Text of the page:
What is Mastery Learning?

Each fall, there is always some new demand I have to make sure is part of my instruction. Moving three years ago to a new district is was innovation and tieing everything to the real world. It really wasn’t about moving students but what they would face in the real world. Well, after a year, I found you can have both.

Many innovations include elements of more established strategies for which do move students--like Master Learning.

So what is it??

The concept is simple: Students master concepts and skills before going onto other learning. How do you know they mastered it? You give them tests. If they do not reach mastery, then they go back and study and take the test again until they pass it. Benjamin Bloom, of Bloom's Taxonomy fame, came up with mastery learning in 1971.

I had noticed that because of the limited time I had with my groups, I always had a couple who need way more time than the everyone else. I also discovered that some of the basic skills had not been taught as I had been told. (You know how some IEPs are written.) I realize that part of the difficulty is that I am required to move these guys, no matter how big the gap.

What it looks like in my room?

Most mastery learning models stress the importance of giving quick and targeted pre-assessment to all students before beginning instruction to determine whether they have the prerequisite knowledge and skills for success in the upcoming learning sequence.  I do monthly progress monitoring and I give them the grade level assessment but also the grade under. I’m looking for the skills they don’t have. I’m also looking for data to support they have mastered the previously taught skill. I don’t have time to get both pre and post assessments. (EasyCBM.com has reading and math K-6. It’s free, has norms, and students can take it online.)

For students whose pre-assessment results suggest deficiencies, mastery learning teachers take time to directly teach them the needed concepts and skills. In other words, I break the skills down and teach just that subskill. When they have that one I move on to the next. In math, skill accuracy is king. With my reading groups, if my group of 10s is working on picture clues--I’ll use two or three-word books to focus on picture clues or reading what is written. When that skill is mastered go back to 10s and move to the next skill they need to work on. (When working on skills go back to an easier level. This is important when working on comprehension skills, so they are using all their energy on decoding the text.)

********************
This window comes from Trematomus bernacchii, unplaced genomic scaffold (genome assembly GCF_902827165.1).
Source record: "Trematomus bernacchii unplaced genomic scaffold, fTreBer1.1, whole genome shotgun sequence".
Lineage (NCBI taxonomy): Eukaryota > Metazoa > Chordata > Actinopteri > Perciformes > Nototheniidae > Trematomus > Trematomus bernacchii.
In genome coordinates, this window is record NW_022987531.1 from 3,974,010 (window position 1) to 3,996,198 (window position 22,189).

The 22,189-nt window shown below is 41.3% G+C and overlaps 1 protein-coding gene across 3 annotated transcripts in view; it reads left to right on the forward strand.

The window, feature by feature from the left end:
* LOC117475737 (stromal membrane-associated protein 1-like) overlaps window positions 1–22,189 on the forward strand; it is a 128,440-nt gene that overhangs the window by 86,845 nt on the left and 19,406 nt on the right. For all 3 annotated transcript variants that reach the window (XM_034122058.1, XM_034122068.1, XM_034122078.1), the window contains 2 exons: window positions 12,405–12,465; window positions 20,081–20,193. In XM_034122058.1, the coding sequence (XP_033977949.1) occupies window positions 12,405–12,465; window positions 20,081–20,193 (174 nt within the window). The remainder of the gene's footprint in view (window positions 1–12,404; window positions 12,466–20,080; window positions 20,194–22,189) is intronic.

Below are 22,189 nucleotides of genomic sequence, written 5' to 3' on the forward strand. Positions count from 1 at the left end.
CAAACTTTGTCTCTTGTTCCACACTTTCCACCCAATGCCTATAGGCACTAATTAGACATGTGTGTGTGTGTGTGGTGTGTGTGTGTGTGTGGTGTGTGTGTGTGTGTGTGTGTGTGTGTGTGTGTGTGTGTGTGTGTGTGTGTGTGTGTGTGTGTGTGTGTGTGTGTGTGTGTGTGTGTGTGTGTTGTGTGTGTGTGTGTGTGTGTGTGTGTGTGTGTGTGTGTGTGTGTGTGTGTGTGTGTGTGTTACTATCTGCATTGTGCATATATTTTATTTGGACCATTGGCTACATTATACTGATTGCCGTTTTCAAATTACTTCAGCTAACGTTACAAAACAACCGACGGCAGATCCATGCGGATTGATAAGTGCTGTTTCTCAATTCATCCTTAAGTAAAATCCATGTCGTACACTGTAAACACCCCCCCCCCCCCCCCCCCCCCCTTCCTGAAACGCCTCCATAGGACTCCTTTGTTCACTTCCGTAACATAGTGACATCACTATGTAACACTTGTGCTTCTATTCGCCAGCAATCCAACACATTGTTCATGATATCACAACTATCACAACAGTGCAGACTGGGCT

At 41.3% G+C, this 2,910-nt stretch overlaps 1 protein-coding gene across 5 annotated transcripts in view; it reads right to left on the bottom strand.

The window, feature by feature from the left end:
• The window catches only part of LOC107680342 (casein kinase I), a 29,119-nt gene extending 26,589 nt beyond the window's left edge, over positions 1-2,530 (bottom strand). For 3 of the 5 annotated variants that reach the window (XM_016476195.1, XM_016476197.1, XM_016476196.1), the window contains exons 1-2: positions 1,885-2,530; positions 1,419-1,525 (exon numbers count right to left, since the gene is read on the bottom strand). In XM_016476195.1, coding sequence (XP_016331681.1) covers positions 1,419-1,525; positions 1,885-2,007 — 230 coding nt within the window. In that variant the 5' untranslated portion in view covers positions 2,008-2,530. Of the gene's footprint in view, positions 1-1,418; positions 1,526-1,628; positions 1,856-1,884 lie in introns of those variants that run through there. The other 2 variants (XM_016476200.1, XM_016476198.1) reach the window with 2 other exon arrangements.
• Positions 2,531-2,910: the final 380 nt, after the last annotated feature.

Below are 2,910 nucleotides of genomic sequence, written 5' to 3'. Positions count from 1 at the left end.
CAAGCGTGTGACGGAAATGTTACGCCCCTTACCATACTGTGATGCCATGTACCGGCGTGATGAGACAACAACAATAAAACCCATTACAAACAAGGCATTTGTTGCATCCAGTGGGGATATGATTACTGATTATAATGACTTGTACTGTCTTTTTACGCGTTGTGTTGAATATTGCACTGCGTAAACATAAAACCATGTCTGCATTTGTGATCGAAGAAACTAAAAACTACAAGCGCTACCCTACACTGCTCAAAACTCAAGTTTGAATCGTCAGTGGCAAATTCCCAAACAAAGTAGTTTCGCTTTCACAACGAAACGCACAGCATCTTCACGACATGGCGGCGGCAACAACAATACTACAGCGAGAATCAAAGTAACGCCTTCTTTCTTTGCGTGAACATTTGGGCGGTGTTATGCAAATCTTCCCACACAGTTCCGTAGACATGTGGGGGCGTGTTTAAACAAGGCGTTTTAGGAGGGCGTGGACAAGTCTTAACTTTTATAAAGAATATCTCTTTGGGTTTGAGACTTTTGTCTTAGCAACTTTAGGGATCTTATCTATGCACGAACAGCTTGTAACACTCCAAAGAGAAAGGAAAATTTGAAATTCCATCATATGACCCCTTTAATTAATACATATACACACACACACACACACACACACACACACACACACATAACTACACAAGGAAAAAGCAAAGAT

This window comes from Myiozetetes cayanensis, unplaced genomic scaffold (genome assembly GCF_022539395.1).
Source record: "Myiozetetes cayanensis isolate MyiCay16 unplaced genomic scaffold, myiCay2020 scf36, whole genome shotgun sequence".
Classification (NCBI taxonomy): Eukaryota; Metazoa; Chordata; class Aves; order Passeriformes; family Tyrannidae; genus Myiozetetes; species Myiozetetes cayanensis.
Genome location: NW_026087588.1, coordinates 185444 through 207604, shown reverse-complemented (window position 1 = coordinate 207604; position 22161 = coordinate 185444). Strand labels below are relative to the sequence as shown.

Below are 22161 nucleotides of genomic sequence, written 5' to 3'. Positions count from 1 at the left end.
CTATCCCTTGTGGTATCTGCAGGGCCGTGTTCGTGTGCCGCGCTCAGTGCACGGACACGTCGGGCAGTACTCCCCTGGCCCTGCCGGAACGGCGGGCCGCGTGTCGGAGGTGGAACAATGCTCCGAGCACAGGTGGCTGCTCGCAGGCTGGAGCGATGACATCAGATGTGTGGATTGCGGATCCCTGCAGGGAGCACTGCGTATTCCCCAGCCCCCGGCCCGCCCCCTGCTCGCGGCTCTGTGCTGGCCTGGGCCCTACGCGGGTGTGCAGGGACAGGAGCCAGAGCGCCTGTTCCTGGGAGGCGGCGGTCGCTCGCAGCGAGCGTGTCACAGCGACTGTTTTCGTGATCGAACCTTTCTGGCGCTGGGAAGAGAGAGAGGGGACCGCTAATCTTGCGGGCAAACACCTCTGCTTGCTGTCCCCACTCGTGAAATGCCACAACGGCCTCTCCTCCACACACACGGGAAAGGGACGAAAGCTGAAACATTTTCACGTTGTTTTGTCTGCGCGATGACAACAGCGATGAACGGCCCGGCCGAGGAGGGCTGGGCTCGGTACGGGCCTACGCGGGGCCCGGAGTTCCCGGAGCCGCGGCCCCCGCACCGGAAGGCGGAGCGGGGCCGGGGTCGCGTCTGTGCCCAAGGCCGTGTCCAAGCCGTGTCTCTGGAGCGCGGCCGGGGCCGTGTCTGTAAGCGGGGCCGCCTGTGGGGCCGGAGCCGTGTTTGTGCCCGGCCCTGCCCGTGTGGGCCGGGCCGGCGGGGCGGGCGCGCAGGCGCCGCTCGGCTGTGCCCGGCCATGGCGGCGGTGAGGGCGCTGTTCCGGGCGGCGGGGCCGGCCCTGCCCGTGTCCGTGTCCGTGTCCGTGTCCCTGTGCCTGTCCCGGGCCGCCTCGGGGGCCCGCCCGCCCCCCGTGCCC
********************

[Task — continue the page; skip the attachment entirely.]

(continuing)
To help students out, I rely on learning targets. I post them and they always reference the bog outcome. We talk about what it looks like and in some cases what it sounds like. I find this helps everyone get real clear about what their job is.This has saved me more than a couple times when an administrator pops in.

As a teacher, I’m not going to tell you this makes planning an easier for me and I find I have to be very clear about the steps needed to do a task. Backwards planning has become key when I’m planning. Backwards planning also helps make sure I’m hitting IEP goals.

Mastery Learning helps me balance focusing on students’ strengths and interests. Together, IEPs and mastery learning helps students to work on weaknesses and a customized path that engages their interests and helps them “own” their learning.

Mastery Learning can also give students the chance to build self-advocacy skills. I encourage students when they don’t understand a step or are lost “where are you confused?” If they everything, I try to get them to be more specific. This helps them focus on their own learning but also helps guide my own instruction to fill in that hole before moving on. We all think primary students are too young to self-advocate but how many times are will serious thinking about adding it to an IEP.? (stepping stones now)

The Hard Part?

The extra planning and comes with analyzing data. Some days I feel I’m drowning in data. But I have found if I’m truly teaching to IEP goals, then I’m progress monitoring IEP goals too. I don’t teach random stuff that has nothing to do with IEP goals. I only teach the IEP goals. The 30 minutes that student is out of his classroom, he is working on his IEP goals. Backwards planning and data dialogues help to ensure I’m hitting that target.

The key is to make sure that mastery learning is targeting the small skills needed to meet a larger target. By doing this, I can innovate how they demonstrate mastery--sometimes this is with technology and sometimes it's with STEM tasks.

At the end of the day is student growth. My goal is to work myself out of a job.

Until Next Time,


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Welcome to my all thing special education blog. I empower busy elementary special education teachers to use best practice strategies to achieve a data and evidence driven classroom community by sharing easy to use, engaging, unique approaches to small group reading and math. Thanks for Hopping By.
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